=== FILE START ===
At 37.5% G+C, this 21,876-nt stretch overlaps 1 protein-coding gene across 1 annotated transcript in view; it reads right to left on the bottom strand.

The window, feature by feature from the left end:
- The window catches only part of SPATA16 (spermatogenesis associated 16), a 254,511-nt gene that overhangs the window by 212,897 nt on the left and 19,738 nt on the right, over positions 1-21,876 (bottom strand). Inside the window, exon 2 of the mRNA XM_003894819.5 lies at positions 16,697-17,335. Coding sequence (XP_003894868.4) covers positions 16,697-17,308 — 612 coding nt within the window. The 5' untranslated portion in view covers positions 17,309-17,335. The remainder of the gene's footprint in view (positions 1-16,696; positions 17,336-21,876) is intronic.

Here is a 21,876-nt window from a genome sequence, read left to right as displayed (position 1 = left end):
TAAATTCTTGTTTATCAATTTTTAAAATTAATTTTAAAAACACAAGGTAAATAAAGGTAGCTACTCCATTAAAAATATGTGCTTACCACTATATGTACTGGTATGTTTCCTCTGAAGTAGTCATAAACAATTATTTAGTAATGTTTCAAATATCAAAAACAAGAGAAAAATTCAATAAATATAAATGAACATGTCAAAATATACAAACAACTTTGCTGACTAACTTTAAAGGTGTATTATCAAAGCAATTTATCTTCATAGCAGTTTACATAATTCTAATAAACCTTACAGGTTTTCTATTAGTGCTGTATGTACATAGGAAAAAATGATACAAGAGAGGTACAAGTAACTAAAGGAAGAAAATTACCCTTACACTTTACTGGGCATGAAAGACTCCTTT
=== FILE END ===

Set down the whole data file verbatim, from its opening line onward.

At 37.5% G+C, this 21,876-nt stretch overlaps 1 protein-coding gene across 1 annotated transcript in view; it reads right to left on the bottom strand.

The window, feature by feature from the left end:
- The window catches only part of SPATA16 (spermatogenesis associated 16), a 254,511-nt gene that overhangs the window by 212,897 nt on the left and 19,738 nt on the right, over positions 1-21,876 (bottom strand). Inside the window, exon 2 of the mRNA XM_003894819.5 lies at positions 16,697-17,335. Coding sequence (XP_003894868.4) covers positions 16,697-17,308 — 612 coding nt within the window. The 5' untranslated portion in view covers positions 17,309-17,335. The remainder of the gene's footprint in view (positions 1-16,696; positions 17,336-21,876) is intronic.

Here is a 21,876-nt window from a genome sequence, read left to right as displayed (position 1 = left end):
TAAATTCTTGTTTATCAATTTTTAAAATTAATTTTAAAAACACAAGGTAAATAAAGGTAGCTACTCCATTAAAAATATGTGCTTACCACTATATGTACTGGTATGTTTCCTCTGAAGTAGTCATAAACAATTATTTAGTAATGTTTCAAATATCAAAAACAAGAGAAAAATTCAATAAATATAAATGAACATGTCAAAATATACAAACAACTTTGCTGACTAACTTTAAAGGTGTATTATCAAAGCAATTTATCTTCATAGCAGTTTACATAATTCTAATAAACCTTACAGGTTTTCTATTAGTGCTGTATGTACATAGGAAAAAATGATACAAGAGAGGTACAAGTAACTAAAGGAAGAAAATTACCCTTACACTTTACTGGGCATGAAAGACTCCTTT